This question has three sub-parts, answering each of which probably doesn't require huge text. I hope that is okay.

I'm trying to understand time series prediction using ML. I have the target variable $y_t$, and suppose two other variables $x_t,z_t$ (e.g. if $y_t$ were the demand of an item, $x_t$ could be type of item or price of item, etc.). Also, let's say I'm using a random forest model because I've read it generally does okay out of the box.

i) From my understanding, if I include $y_{t-1}$ as a predictor, the model may just learn to predict $y_t=y_{t-1}$, for example there is autocorrelation with lag $1$. Given that, is it a bad idea to include $y_{t-1}$ as a feature?

ii) Each of the predictors $x_t,z_t$ may have one or the other typical time series characteristics, like non-stationarity, autocorrelation or seasonality. Is there some special method I have to follow or transformation (to the predictor) that I have to do if any of the predictors has any special characteristic?

iii) Typically, what are some best practices to go about such forecasting? My current thought is: use $x_t,z_t$ as predictors without transformation. Use ARIMA with grid searched parameters to fit the training data and validate. Use that as baseline. Finally, use random forest to predict the differenced time series $y_t-y_{t-1}$ using $x_{t-1},z_{t-1}$ as predictors and compare to baseline. Am I missing anything here or should I consider something additional?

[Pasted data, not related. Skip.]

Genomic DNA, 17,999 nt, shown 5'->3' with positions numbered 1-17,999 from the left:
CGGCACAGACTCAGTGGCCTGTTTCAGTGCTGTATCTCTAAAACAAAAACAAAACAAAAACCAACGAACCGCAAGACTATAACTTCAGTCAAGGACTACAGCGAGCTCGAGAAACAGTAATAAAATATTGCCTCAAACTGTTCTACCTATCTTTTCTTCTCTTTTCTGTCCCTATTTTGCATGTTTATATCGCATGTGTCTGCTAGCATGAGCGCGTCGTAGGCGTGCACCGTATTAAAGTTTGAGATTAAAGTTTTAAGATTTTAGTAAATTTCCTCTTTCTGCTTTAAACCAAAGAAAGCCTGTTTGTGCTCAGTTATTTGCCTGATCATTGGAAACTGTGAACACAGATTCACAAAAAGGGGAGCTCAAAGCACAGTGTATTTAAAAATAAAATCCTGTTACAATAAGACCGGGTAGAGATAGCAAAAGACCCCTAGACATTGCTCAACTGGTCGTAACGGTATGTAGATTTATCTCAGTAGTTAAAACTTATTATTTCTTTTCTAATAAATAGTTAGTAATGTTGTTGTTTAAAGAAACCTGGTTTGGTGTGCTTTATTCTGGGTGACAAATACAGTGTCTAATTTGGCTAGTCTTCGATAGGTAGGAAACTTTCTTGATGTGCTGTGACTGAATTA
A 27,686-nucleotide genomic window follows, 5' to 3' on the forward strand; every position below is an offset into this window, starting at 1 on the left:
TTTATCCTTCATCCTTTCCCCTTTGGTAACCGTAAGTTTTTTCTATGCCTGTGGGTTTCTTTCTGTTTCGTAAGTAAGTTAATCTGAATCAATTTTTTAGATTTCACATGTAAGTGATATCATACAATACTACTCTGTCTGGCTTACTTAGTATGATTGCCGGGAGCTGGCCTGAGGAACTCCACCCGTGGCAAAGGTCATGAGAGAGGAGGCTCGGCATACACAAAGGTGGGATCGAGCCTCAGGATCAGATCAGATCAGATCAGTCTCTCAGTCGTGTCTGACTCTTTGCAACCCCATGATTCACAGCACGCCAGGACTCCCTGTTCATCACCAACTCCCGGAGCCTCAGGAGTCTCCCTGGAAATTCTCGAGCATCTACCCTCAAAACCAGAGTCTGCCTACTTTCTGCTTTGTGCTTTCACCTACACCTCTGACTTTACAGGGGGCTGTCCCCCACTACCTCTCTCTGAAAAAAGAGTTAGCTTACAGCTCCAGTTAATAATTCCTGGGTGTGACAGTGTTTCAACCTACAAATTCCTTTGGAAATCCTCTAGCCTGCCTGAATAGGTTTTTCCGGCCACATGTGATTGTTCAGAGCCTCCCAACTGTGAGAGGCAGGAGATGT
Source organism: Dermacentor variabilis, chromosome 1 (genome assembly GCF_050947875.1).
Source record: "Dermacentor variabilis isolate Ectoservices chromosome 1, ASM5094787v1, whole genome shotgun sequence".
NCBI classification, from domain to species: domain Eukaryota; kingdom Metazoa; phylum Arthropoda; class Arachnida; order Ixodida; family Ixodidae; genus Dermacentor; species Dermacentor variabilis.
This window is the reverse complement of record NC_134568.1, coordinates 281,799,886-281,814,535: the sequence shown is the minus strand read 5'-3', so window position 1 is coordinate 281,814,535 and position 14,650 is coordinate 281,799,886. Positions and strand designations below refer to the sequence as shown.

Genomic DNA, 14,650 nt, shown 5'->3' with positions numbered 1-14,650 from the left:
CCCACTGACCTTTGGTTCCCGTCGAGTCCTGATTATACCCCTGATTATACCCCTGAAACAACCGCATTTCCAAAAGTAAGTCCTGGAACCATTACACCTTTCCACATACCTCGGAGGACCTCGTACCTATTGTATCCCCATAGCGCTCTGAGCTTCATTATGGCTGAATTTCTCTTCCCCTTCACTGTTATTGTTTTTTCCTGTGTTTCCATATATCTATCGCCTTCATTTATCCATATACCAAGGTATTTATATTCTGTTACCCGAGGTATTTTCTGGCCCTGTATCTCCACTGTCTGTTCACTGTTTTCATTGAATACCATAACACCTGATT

Thanks in advance!


i) Times series learn to predict values based on many past sequences. Like other ML models, they use training and validation datasets. Consequently, y(t) is your objective data. You can either predict t+1 or several steps in the future, but in general, the further you predict, the worse is the forecast.

ii) It depends on the model you use. LSTMs are designed to predict many different dynamic behaviors. On the other hand, ARIMA is a pure statistical forecasting model, and is more limited in time range than LSTM and cannot always detect seasonality (use SARIMA instead). RNNs are well suited for small data sets. Many forecasting models are sensitive to noise, reducing it could improve the results. I recommend to study their publication, they are very interesting. For instance, LSTM uses about 10 different learning algorithms. https://www.researchgate.net/publication/13853244_Long_Short-term_Memory

iii) Use models that are easy to implement first, like Random Forest. Then increase the complexity using combined models like SARIMA, GRU or LSTM. Depending on your data, some models will perform best than other, so it is a good idea to do a test bench to monitor several forecasting models.

Here is a good notebook that explains time series using RNN, LSTM and GRU: https://github.com/ageron/handson-ml2/blob/master/15_processing_sequences_using_rnns_and_cnns.ipynb


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